The two larger SM951s yield the best throughput of the drives on our chart, but the higher-capacity XP941s complete the tasks in less time. The Lenovo-specific SM951 lands just behind last year's OEM superstar from Samsung. Meanwhile, the smaller SM951s take longer to finish the tasks under light workload conditions coming out of heavy workloads.
Lower-capacity Samsung SSDs are hit and miss when it comes to cleaning up the NAND after heavy workloads. Many of the company's products displayed this behavior. What we're seeing is the clean-up process taking longer. New reads and writes happening at the same time as background operations increases latency. I noticed this with the 830- and 840-series drives. The 850s with 3D V-NAND were more resilient, even after especially taxing workloads. The SM951 uses 1xnm 2D planar MLC NAND that evolved from what we found in the 840-series, though.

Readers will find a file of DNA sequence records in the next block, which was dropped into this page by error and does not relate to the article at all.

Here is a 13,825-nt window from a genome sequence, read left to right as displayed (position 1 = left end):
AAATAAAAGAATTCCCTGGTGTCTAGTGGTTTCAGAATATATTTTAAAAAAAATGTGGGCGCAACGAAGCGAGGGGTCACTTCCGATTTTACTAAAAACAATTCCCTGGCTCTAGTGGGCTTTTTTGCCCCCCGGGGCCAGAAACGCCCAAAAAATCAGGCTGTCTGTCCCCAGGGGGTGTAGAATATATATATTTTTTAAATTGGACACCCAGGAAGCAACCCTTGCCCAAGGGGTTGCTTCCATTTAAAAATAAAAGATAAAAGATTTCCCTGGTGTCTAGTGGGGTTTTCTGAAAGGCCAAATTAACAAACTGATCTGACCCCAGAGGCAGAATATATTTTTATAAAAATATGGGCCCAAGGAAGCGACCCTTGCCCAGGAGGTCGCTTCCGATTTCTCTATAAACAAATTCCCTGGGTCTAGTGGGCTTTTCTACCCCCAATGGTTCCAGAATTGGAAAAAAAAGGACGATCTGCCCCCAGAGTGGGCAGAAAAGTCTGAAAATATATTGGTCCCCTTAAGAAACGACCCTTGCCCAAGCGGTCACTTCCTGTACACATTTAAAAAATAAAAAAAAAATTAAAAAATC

The light workload set assumes that five minutes between tests is long enough for the drive to tidy up dirty cells. So either it takes longer to clean house, or the house gets dirty faster with the large 128Gb dies. Both the 128GB and 256GB SM951s use just two NAND packages and the 512GB model uses four. This can limit I/O, even with quad-plane packages.
Here we see the 128GB SM951 in a dirty state after a reasonable number of sequential and random writes. At this point in the test process, the drive wasn't being pushed particularly hard. Despite that, 128KB sequential write performance is already down to very low levels. Over time, the internal wear-leveling algorithms will clean the flash and write performance should recover where cells are free.